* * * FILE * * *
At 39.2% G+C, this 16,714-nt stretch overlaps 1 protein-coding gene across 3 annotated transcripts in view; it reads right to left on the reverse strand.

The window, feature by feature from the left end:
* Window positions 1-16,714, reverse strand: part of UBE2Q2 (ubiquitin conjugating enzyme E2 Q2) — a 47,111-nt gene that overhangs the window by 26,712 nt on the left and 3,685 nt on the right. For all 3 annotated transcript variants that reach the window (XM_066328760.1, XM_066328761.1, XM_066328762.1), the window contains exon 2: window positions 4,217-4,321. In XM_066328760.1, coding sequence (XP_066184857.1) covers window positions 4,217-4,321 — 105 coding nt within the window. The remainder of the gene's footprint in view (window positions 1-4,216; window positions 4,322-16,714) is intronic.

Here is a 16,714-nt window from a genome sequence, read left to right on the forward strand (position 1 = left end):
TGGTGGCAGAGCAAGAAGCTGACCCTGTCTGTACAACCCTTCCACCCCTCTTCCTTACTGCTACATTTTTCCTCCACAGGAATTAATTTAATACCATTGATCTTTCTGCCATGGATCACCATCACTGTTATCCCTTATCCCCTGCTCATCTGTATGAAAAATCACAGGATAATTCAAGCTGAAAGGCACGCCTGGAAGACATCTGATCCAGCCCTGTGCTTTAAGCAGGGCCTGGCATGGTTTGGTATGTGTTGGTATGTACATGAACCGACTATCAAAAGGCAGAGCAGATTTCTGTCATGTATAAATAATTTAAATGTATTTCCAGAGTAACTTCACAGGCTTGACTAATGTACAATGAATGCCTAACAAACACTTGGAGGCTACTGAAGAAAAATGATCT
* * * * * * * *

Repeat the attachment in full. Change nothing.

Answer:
At 39.2% G+C, this 16,714-nt stretch overlaps 1 protein-coding gene across 3 annotated transcripts in view; it reads right to left on the reverse strand.

The window, feature by feature from the left end:
* Window positions 1-16,714, reverse strand: part of UBE2Q2 (ubiquitin conjugating enzyme E2 Q2) — a 47,111-nt gene that overhangs the window by 26,712 nt on the left and 3,685 nt on the right. For all 3 annotated transcript variants that reach the window (XM_066328760.1, XM_066328761.1, XM_066328762.1), the window contains exon 2: window positions 4,217-4,321. In XM_066328760.1, coding sequence (XP_066184857.1) covers window positions 4,217-4,321 — 105 coding nt within the window. The remainder of the gene's footprint in view (window positions 1-4,216; window positions 4,322-16,714) is intronic.

Here is a 16,714-nt window from a genome sequence, read left to right on the forward strand (position 1 = left end):
TGGTGGCAGAGCAAGAAGCTGACCCTGTCTGTACAACCCTTCCACCCCTCTTCCTTACTGCTACATTTTTCCTCCACAGGAATTAATTTAATACCATTGATCTTTCTGCCATGGATCACCATCACTGTTATCCCTTATCCCCTGCTCATCTGTATGAAAAATCACAGGATAATTCAAGCTGAAAGGCACGCCTGGAAGACATCTGATCCAGCCCTGTGCTTTAAGCAGGGCCTGGCATGGTTTGGTATGTGTTGGTATGTACATGAACCGACTATCAAAAGGCAGAGCAGATTTCTGTCATGTATAAATAATTTAAATGTATTTCCAGAGTAACTTCACAGGCTTGACTAATGTACAATGAATGCCTAACAAACACTTGGAGGCTACTGAAGAAAAATGATCT